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The Princess of Ponthieu (in) The New-York Weekly Magazine or Miscellaneous Repository   By:

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Interesting History of


Translated from the French.

Among all the great families which flourished in France in the reign of Philip the First, the Count de St. Paul and the Count de Ponthieu were the most distinguished; but especially the Count de Ponthieu, who, possessing a great extent of dominion, maintained the title of sovereign with inconceiveable magnificence. He was a widower, and had an only daughter, whose wit and beauty, supported by the shining qualities of her father, made his court polite and sumptuous, and had attracted to it the bravest Cavaliers of that age. The Count de St. Paul had no children but a nephew, son of his sister, by the Sieur la Domar, who was the only heir of his title and possessions. This expectation was for the present his only fortune; but Heaven having formed him to please, he might be said to be one of those whose intrinsic worth is sufficient to render them superior to the rest of mankind: courage, wit, and a good mien, together with a high birth, made ample atonement for his want of riches. This young Cavalier having engaged the notice of the Count de Ponthieu in a tournament, where he had all the honour; he conceived so great an esteem for him, that he invited him to his court. The considerable advantages he offered him were so much above what the Count de St. Paul's nephew could for the present expect, that he embraced the proposals he made him with pleasure, and the Count thought himself happy in having prevailed on him to stay with him. Thibault, for so history calls this young Cavalier, was no sooner come to court, than the beauty of the princess inspired him with admiration, which soon ripened into love; and it was but in vain that reason opposed his passion, by representing how little he was in a condition to make any such pretensions. Love is not to be controuled, it is not to be repelled. But in some measure to punish his temerity, he condemned himself to an eternal silence; yet, though his tongue was mute, the princess, who had as great a share of sensibility as beauty, soon perceived the effect of her charms written in his eyes, and imprinted in all his motions, and, in secret, rejoiced at the conquest she had gained. But the same reasons which obliged Thibault to conceal his sentiments, prevented her from making any discovery of her's, and it was only by the language of their glances, they told each other that they burned with a mutual flame.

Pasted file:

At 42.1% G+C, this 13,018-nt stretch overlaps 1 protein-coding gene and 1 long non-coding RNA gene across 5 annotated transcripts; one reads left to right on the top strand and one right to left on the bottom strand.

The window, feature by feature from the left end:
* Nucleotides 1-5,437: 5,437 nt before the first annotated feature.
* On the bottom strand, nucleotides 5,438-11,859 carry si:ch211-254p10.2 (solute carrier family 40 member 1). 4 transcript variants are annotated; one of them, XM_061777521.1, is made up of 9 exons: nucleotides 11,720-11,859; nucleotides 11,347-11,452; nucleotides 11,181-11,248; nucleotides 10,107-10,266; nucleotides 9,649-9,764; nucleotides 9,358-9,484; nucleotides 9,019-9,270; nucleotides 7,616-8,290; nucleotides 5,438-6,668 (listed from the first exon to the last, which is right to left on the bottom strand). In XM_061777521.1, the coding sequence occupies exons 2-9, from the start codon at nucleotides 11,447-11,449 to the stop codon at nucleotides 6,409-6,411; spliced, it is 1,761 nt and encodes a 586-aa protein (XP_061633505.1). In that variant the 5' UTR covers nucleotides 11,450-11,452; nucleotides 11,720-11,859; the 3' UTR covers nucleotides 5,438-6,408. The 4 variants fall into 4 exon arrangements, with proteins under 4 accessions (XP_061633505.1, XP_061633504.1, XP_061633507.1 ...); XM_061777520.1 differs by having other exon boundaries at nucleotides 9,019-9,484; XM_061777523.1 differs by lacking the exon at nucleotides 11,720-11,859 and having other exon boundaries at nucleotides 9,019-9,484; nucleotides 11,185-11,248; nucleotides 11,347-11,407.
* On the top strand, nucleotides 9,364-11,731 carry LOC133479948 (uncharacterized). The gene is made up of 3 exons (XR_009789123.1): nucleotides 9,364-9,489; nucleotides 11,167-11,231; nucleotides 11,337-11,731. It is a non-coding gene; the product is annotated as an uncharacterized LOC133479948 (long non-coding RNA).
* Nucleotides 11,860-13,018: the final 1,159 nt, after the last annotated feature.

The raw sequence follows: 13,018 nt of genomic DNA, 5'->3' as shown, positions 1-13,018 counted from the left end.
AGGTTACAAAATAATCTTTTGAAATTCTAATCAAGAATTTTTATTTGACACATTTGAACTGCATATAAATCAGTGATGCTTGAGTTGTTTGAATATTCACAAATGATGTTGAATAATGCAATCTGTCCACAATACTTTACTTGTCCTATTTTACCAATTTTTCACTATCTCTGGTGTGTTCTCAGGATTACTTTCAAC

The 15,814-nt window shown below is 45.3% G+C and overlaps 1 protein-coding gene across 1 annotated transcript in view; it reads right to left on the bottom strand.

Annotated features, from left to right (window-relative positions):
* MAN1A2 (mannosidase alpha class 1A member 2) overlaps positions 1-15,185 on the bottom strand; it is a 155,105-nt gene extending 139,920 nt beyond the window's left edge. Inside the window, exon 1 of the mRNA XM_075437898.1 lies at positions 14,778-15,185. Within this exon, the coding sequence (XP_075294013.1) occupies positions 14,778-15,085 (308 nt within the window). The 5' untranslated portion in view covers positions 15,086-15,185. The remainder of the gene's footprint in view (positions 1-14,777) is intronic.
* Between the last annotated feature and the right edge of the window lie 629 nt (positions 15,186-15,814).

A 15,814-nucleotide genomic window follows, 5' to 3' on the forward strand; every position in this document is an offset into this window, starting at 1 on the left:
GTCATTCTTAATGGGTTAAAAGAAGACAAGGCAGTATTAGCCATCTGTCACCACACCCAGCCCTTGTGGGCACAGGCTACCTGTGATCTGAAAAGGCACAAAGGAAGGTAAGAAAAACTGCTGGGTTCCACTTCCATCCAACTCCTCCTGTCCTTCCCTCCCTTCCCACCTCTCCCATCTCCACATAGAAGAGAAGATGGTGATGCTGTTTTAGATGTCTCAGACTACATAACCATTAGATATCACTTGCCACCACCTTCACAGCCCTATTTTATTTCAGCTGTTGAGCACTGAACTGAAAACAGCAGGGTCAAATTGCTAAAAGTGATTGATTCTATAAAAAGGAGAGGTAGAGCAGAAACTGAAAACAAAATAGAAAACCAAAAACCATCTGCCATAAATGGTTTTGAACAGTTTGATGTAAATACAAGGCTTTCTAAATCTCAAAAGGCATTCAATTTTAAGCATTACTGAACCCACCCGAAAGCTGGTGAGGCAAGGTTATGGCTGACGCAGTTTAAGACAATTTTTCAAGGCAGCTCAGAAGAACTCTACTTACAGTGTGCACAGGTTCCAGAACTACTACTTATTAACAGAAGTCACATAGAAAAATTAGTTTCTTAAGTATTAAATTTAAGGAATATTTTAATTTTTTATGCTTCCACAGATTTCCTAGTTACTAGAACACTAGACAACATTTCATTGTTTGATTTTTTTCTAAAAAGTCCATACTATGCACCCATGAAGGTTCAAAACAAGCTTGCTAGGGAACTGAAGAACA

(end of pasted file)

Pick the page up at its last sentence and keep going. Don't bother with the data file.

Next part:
As at that time there were great numbers of sovereign princes, there were very often wars between them; and as the Count de Ponthieu had the greatest extent of land, so he was the most exposed: But Thibault, by his courage and prudence, rendered him so formidable to his neighbours, that he both enlarged his dominions and made the possession of them secure. These important services added to that esteem the Count and Princess had for him before; but at last, a signal victory which he gained, and which was of the utmost consequence to the Count, carried the gratitude of that prince to such a height, that in the middle of his court, and among the joyful acclamations of the people, he embraced the young hero, and begged him to demand a reward for his great services; assuring him, that did he ask the half of his dominions, he should think himself happy in being able to give a mark of his tenderness and gratitude. Thibault, who had done nothing but with a view of rendering himself worthy of owning the passion he so long and painfully had concealed, encouraged by such generous offers, threw himself at the feet of the Count, telling him, that his ambition was entirely satisfied in having been able to do him any service; but that he had another passion more difficult to be pleased, which induced him to beg a favour, on which depended the whole felicity of his life. The Count pressed him to an explanation of these words, and swore to him by the faith of a knight, an oath inviolably sacred in those times, that there was nothing in his power he would refuse him... Continue reading book >>

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